joe at eireneh.com
Sun Mar 25 12:28:37 MST 2012
On 17/03/2012 20:52, DM Smith wrote:
> Matěj (and others):
> Well, I've read every thing you provided. Reading the "book" took several days and I had to re-read a few because they didn't make sense until I read the book.
> Joe and Peter thanks for your input. That encouraged me to look at it sooner rather than later.
> In order to go to git, I think there are a few things that need to be worked out.
> 1) When? Should it be after the next release? Or can it be done now without impacting the release (other than a little bit of time)?
> 2) How? I agree with you that 3rd party code and jar artifacts shouldn't be in the repository. It's not that big a deal with SVN as one only gets the top level, so each is included only once in the checkout, but with git every upgrade is included in the checkout. The question I have is how that should be done? How do we find them in svn? Where do we put what is currently needed? (I'm thinking the maven repository that we've stood-up on CrossWire, if it is not in maven central.)
I think, if we've got maven and it works then that's probably a good
answer. The downside of maven is that it's a barrier to entry to a new
person. The question is, would we take that risk to save the clone
An interesting solution might be to have a separate 'binaries' repo
where we could, from time to time clear history, whilst I think I
understand git enough to know how this would work, we'd need to run some
tests to make sure it's ok.
> 4) Where? What is the best place to serve it? GitHub? Gitorious? Set up a server on CrossWire? If so which server? Gitosis? Gitolite? Other?
I think there are 2 competing issues: control vs. engagement. Github
wins hands down from an engagement point of view. It's where the 'cool
kids' are. There is a feeling of control that comes with hosting your
own server, but I'm really not sure it's worth it.
Point of reference: Mozilla, which already has a massive investment in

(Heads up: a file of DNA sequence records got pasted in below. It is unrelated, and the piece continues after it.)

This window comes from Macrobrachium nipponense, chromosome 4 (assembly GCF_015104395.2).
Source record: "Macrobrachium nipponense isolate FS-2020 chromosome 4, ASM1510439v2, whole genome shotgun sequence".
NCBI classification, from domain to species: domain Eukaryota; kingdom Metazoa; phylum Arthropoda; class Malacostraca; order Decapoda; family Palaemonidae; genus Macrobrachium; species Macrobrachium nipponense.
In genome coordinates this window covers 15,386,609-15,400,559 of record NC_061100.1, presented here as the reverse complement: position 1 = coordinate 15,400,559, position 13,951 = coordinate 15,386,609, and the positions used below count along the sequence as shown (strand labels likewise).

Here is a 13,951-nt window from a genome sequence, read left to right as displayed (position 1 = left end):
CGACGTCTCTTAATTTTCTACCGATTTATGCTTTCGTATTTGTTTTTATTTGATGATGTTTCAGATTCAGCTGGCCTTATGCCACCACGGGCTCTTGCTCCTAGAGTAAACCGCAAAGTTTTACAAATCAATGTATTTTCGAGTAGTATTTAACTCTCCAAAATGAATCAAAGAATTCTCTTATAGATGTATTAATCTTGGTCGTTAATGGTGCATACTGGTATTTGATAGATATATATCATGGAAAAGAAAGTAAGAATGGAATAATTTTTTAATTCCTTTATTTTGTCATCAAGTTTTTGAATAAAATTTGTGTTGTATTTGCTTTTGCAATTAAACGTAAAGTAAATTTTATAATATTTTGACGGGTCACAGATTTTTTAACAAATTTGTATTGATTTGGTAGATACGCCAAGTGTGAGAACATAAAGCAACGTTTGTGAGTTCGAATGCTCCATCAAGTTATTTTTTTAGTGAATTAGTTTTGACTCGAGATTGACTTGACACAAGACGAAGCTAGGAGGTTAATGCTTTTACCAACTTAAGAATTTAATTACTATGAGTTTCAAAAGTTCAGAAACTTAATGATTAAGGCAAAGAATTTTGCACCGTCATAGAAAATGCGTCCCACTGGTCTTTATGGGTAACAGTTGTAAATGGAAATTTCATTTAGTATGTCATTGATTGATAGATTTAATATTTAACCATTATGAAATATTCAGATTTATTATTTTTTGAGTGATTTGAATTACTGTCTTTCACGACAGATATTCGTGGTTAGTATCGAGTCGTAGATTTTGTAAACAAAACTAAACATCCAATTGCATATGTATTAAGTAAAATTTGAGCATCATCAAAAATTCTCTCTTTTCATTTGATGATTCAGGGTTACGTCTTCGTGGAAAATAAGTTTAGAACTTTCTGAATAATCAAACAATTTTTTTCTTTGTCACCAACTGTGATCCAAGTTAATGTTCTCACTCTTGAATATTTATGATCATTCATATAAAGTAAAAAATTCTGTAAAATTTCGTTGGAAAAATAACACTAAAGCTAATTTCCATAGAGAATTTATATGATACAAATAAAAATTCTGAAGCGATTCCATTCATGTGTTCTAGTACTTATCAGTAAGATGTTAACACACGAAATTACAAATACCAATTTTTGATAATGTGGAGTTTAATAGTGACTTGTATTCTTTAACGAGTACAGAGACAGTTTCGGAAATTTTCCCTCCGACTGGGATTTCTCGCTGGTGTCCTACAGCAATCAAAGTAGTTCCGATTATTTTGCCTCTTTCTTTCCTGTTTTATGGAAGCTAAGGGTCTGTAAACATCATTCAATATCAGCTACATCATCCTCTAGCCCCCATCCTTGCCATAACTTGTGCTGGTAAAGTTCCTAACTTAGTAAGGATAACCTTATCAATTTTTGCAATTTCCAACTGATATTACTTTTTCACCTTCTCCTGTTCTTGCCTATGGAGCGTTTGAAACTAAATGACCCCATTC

continuous integration servers, Mercurial repositories, etc - i.e. it
has a full-time team dedicated to looking after a server infrastructure,
is using Github for important projects like B2G (essentially a project
to make Firefox run on Mobile phones, and able to make calls etc from
> 3) Who? We have a few users that have write permissions to JSword. Everyone else is read-only. We need this to continue in some form or another.
If the answer to q4 is hosting-own-server, then permissions might not
need to change, but it's probably your call as project-lead if they do.
If the answer to q4 is Github, then the permissions model is different:
* If the repo is owned by a person then it's a case of which pull
requests the owner accepts, so there is no need for privileged users.
* If the repo is owned by an organization then you can have a team own a
repo. While I think it would be a good idea to have a Crosswire
organization, I'm not sure that permissions are needed. Even in huge
organizations like Mozilla's the team structure isn't actually *used*,
it's there but basically overkill.
> 5) What? How far back do we go? From the beginning, 1.0, 1.6? Over time we've refactored projects in Eclipse several times. It needs to include what is now in the JSword project, which is the merge of jsword-common into jsword. What should be done with the other projects? They can follow later into other repositories, but we will need to have a comparable build system on the CrossWire server that will pull all the code and build it.
I think my answer would probably be to take the easiest option that
saved the most history, and as full history is likely to be the default,
we should perhaps take all of it.
Perhaps the issue is what we do with binary resources. Can we / should
we strip them out of the history? I think we'd need to have some better
idea of the number involved before we decided that.
Perhaps it would help if someone did a quick intended-for-delete
conversion to see what we came up with? Would you like help?
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